Orange Alert

Creating Identity and Building Community Through Writing

A&S professor awarded grant to develop magazine with formerly incarcerated.

April 10, 2024, by Lesley Porcelli

Katherine Nikolau, Michael J. Willacy, and Patrick W. Berry
Project Mend team members (from left) Katherine Nikolau '24, Michael J. Willacy and Patrick W. Berry giving a lecture at Syracuse Stage.

When A&S students enroll in Associate Professor Patrick Berry’s class on writing and rhetoric, they likely think, correctly, that they will learn the foundations of good writing across various genres. However, they may not imagine that Berry’s vision for the class involves a less tangible side effect: building community. And that community fostered through the experience of writing and sharing work inspired Berry to found Project Mend.

This year, for the second time, Berry will be awarded a $25,000 Post-Incarceration Grant from Humanities New York to fund his work with Project Mend, an online and print magazine of works by people impacted by the criminal justice system. This grant recognizes that virtually every participant at Project Mend, including Berry himself, has had their life touched by incarceration.

“We don’t always acknowledge family members in the equation of justice-impacted people, but we have to when we’re talking about impact,” says Berry, whose father was incarcerated while he was growing up. “Project Mend brings a group of people together to work on a national publication called Mend, but also, as a part of that, to engage in humanities-based programming.”

Mend, whose second issue is currently underway, exists as both a print and open-source publication. Participants, all formerly incarcerated or from incarcerated-impacted families, come to campus weekly to work on it. “We do a range of activities, from reading manuscripts to designing layouts,” says Berry. Activities include meeting publishing professionals, learning how to edit documents, how to work with images, and how to make pages. The year ends with a published issue. “It’s gotten popular, so now I have more manuscripts coming in from around the country,” says Berry.

Crucially, the grant funds stipends for all the participants. In addition, the money allows Berry to bring in speakers and guests from the field, and also to offer refreshments—something that he finds to be key for fostering community. The group marks the publication of an issue with a large launch party, both virtual and in-person. “We just had a launch event in February, with a great turnout—even [New York State Senator] Rachel May was there—and it was at the Central Library, downtown Syracuse. People bring their families and friends and it’s really a celebration.”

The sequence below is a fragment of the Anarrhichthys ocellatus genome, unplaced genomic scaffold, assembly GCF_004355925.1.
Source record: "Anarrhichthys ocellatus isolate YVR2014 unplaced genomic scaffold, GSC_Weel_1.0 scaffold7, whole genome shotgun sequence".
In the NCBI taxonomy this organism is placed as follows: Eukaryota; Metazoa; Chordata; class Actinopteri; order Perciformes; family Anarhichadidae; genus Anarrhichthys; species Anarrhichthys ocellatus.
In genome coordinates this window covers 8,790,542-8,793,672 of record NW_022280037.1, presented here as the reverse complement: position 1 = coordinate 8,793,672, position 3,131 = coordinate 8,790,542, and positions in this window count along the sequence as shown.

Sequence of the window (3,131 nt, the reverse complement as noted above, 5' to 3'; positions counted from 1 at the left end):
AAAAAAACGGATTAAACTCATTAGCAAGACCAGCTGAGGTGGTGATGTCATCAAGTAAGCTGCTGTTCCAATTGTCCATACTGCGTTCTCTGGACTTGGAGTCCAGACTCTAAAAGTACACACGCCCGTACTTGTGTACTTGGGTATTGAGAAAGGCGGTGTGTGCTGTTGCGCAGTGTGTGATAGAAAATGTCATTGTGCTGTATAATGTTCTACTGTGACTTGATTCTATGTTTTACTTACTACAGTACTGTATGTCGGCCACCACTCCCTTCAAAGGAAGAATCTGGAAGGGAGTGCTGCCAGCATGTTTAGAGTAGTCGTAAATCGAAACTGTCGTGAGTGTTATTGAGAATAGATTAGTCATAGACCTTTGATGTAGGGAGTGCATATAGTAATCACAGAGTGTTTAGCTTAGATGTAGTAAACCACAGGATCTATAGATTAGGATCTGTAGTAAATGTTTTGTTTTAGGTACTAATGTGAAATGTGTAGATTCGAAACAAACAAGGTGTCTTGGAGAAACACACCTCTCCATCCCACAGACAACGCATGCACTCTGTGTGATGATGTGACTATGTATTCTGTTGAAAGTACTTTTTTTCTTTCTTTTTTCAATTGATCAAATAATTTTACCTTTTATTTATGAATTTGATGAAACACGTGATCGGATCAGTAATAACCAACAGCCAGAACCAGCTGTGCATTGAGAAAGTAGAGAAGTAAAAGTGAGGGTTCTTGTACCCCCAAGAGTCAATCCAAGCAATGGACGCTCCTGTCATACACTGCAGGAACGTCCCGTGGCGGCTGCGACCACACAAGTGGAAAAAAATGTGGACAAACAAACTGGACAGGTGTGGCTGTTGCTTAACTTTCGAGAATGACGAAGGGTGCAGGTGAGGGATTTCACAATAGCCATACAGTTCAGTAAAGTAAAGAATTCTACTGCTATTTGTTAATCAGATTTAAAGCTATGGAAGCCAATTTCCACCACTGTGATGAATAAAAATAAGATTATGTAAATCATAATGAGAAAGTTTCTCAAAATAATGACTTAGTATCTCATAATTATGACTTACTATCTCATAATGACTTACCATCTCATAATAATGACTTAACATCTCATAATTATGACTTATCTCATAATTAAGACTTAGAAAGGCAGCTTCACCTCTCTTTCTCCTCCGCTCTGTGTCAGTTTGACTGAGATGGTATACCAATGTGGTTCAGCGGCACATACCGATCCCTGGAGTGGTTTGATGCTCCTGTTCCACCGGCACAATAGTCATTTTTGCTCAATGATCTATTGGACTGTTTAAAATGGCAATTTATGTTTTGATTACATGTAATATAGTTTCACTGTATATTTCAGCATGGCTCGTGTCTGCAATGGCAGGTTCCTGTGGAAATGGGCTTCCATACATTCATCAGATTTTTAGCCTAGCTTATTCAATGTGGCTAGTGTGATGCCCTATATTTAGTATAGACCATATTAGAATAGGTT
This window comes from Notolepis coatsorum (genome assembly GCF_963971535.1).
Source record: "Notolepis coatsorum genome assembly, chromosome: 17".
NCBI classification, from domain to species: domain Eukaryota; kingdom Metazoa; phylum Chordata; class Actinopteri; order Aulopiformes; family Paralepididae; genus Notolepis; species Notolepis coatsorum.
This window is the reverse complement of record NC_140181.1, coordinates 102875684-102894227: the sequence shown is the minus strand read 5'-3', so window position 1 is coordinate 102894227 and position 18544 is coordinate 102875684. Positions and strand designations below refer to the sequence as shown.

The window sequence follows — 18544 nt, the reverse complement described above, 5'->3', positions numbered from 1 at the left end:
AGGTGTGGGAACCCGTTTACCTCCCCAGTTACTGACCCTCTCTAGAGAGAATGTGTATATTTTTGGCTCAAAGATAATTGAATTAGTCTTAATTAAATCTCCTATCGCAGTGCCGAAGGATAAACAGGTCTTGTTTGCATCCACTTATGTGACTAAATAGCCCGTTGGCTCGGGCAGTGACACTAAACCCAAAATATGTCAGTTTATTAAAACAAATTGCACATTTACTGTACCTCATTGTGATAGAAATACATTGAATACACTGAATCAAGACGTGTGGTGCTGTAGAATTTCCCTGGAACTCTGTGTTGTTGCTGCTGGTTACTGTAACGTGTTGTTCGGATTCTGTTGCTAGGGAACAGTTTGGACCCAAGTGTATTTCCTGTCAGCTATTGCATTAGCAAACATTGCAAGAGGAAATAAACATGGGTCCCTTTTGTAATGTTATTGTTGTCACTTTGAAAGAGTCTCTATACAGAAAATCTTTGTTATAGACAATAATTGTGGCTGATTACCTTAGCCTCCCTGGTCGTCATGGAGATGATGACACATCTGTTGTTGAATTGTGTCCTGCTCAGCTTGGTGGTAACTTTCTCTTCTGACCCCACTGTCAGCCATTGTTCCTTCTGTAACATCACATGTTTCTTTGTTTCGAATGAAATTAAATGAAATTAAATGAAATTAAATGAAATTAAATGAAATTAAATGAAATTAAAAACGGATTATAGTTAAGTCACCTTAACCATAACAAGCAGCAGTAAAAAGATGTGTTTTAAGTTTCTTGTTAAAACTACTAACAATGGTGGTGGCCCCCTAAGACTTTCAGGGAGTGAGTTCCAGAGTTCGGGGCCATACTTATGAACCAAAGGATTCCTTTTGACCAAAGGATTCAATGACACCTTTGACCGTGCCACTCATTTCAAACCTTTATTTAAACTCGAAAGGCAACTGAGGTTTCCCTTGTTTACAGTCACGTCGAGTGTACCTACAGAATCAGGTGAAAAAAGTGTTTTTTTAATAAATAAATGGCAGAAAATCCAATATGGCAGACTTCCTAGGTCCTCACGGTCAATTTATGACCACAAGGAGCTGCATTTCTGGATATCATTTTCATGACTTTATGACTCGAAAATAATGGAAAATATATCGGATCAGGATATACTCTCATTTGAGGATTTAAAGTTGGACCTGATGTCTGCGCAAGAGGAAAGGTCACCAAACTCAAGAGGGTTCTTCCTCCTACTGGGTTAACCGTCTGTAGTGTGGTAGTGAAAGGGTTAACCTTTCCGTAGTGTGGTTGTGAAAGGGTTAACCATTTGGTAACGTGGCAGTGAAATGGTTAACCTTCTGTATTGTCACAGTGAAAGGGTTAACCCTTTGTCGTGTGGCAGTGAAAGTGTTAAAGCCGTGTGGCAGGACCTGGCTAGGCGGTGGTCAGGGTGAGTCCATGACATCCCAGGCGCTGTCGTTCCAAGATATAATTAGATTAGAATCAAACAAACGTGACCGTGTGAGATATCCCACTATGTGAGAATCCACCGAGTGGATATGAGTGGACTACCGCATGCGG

Project Mend Team Members at February 2024 Launch Party

Project Mend team members at the journal launch party in February 2024.

Notably, this is not your typical prison publication. “You won’t see bars on the cover,” says Berry. There is no prison theme; writers are not required to talk about their experiences in prison or the problems of the criminal justice system. “Those pieces are in here, and they’re welcome,” says Berry, “but for example, one person wrote a love poem. One person wrote a sci-fi piece that’s a little out there.” Beyond pushing participants to stretch their writing skills, Berry says, “People are writing themselves into new identities. We wanted to create a space for that, to not always have their identity trace back to prison.”

In the same vein, Berry insists on the importance of separating the value of each individual’s experience from simple job training. “Sometimes the liberal arts seem like something that only the elite get access to. I think that is problematic,” he says. “We all need to take advantage of the rich opportunities that are available through learning, whether you’re a formerly incarcerated person or a Syracuse student.”

Project Mend is made possible through collaboration with the Center for Community Alternatives and from an HNY Post-Incarceration Humanities Partnership, which is generously supported by the Mellon Foundation. Additionally, the project has been supported at Syracuse University by the Engaged Humanities Network, the Humanities Center, the SOURCE, the Department of Writing Studies, Rhetoric and Composition, and a CUSE Research Grant.


Patrick Berry Associate Professor, Writing and Rhetoric

Media Contact

Lesley Porcelli